Many retirees are allergic to the umbrella term ‘aged care’, which provokes images of dependency that are a far cry from their everyday reality.
In fact, some have been actively leading their communities in the fight against the social alienation caused by COVID-19.
Take Anita and Dwight Smith, for example, who are home-owners within Centennial Living’s Keilor Retirement Village.
Anita worked as a financial counsellor and later in her working life developed community education, training and resources for refugee groups and lectured in Developing Community Education Programs at Victoria University.
She is currently a volunteer with Council of the Ageing (COTA) Victoria.
Dwight is a former journalist, newspaper editor and marketing manager with postgraduate qualifications in the use of IT for communications.
Together they are leveraging their professional expertise as producers of their village’s two local TV channels.
Now while each of Centennial Living’s seven villages have their own local TV station, which can be used to broadcast relevant news and notifications to their residents, the Smiths are the first residents to hand curate the system.
They have dedicated ‘Channel 5’ to presenting news about weekly village events, while Channel 50 streams a wide range of entertainment, historical, health and fitness programs.
Anita says their aim is to develop programs in formats that are interesting and engaging.
“It’s a model that can be used in other centres that accommodate older people,” she explains.
Through the couple’s efforts, their network now functions as a targeted, real-time source of information, ever important during the COVID-19 pandemic.
“We’re updating on a daily basis at the moment.
“The challenge is that a lot of older people cannot use digital equipment for communication or information, but they can access a television.”
Through the digital software Yodeck, the Smiths produce original bulletins that address topics overlooked by the wider media.
“We’ve put on the channels things like how to work QR codes… and how to do the Medicare app on your phone,” Anita says.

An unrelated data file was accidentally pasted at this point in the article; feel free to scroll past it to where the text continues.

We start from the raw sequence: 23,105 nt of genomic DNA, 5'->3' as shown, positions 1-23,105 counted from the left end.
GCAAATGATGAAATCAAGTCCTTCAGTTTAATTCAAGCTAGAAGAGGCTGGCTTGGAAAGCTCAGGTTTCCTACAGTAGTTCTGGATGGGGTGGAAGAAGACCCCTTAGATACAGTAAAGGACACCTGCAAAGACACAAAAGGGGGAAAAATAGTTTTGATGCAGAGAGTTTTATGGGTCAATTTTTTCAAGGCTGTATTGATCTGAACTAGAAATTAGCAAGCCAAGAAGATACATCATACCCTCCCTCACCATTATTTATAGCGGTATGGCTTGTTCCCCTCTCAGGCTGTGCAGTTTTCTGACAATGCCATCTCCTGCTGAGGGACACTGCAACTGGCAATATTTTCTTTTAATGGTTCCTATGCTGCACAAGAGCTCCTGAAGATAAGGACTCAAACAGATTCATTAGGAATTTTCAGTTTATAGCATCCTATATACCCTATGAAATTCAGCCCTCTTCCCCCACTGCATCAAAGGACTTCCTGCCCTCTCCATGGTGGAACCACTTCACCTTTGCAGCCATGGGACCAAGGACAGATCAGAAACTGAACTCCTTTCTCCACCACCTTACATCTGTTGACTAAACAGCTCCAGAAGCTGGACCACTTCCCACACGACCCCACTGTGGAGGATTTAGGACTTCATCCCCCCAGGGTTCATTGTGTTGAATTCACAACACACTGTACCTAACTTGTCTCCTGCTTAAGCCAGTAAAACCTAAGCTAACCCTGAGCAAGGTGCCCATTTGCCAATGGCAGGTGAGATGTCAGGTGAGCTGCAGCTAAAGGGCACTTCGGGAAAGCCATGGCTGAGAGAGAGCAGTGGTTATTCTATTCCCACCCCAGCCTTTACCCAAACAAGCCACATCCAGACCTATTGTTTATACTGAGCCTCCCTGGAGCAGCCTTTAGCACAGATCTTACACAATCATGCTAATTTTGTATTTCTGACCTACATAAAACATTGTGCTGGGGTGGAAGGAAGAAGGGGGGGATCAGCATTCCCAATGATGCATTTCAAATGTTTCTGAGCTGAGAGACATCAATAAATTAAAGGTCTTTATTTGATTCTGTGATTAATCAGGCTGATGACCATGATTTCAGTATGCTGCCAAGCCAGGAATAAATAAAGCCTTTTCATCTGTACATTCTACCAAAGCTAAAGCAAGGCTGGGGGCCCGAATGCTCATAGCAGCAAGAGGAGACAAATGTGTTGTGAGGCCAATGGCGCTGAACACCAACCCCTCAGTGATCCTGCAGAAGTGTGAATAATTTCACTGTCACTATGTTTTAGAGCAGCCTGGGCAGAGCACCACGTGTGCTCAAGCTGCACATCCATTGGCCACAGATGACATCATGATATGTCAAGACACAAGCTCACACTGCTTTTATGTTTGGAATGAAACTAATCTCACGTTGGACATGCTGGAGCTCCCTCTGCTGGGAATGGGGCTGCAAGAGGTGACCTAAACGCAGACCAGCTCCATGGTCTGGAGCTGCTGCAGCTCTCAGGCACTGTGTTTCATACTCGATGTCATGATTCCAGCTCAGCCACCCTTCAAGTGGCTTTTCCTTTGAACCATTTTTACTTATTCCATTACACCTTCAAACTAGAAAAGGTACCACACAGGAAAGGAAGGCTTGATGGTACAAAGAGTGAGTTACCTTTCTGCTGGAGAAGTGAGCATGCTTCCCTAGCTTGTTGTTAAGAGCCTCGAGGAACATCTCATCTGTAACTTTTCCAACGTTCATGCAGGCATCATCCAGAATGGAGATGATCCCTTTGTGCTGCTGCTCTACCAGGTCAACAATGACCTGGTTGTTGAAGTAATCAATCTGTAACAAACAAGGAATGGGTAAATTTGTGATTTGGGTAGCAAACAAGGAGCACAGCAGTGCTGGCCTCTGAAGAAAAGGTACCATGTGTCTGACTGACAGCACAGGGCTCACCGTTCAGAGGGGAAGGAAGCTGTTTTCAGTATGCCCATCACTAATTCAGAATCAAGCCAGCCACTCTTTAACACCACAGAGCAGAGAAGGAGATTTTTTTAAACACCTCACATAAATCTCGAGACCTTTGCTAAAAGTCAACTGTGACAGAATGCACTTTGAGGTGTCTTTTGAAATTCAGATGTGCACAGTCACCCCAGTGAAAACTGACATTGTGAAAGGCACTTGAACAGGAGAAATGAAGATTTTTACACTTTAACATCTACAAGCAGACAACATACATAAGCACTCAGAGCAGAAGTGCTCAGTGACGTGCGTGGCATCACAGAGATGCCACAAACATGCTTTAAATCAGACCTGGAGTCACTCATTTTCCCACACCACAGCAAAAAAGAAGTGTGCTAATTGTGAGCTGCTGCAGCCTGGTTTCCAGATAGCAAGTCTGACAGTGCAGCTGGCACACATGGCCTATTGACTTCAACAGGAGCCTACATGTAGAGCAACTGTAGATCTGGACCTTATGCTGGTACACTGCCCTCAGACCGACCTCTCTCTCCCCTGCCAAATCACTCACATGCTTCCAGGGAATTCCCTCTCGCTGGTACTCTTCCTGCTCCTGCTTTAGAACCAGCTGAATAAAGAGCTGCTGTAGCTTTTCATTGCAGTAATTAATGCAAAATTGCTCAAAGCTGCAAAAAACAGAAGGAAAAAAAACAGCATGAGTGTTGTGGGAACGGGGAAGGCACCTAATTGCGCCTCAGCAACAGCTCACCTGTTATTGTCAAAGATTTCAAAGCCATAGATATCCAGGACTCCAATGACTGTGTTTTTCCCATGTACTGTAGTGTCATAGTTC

Pre-COVID, the village boasted a vibrant social calendar, and the Smiths have worked to supplement this through their programming.
“When people were confined to their homes during COVID, we needed to be more creative in developing programs that engaged them.
“It can be as simple as having people come to their front doors and join a community sing-a-long or costume party with on-screen backing music.”
A spokesperson for Centennial Living told Aged Care News that the organisation was impressed by the Smiths’ work.
“Our main priority was to support the village management and village staff in keeping everyone safe,” the spokesperson said.
“[Anita and Dwight] did a good job too, in keeping people informed and by providing pastime activities over the TV.”
Anita also told Aged Care News that the use of a ‘telephone tree’ was vital in maintaining morale in the village community.
A telephone tree is an organised and agreed method of communication between members of a defined community.
The social club at Keilor, which has 15 members, created a tree where they were each assigned six or seven people which they contacted on a regular basis to check up on their welfare and to let them know what was happening in the village.
“I think phone trees could be used a lot more by organisations,” Anita says.
I know a lot of people, not in the village, that are very isolated… I think [phone trees] really would help to connect people.”
Keilor Retirement Village manager, David Moore also sends regular newsletter updating residents of current COVID restrictions and village updates.
These coordinated programmes have proven a shining example of how independent living can be maintained without compromise to heart-felt care and connection.
“I think that’s the positive during COVID, that people still had contact with people and even though we’re all independent units, everyone still keeps an eye out on other people,” Anita says.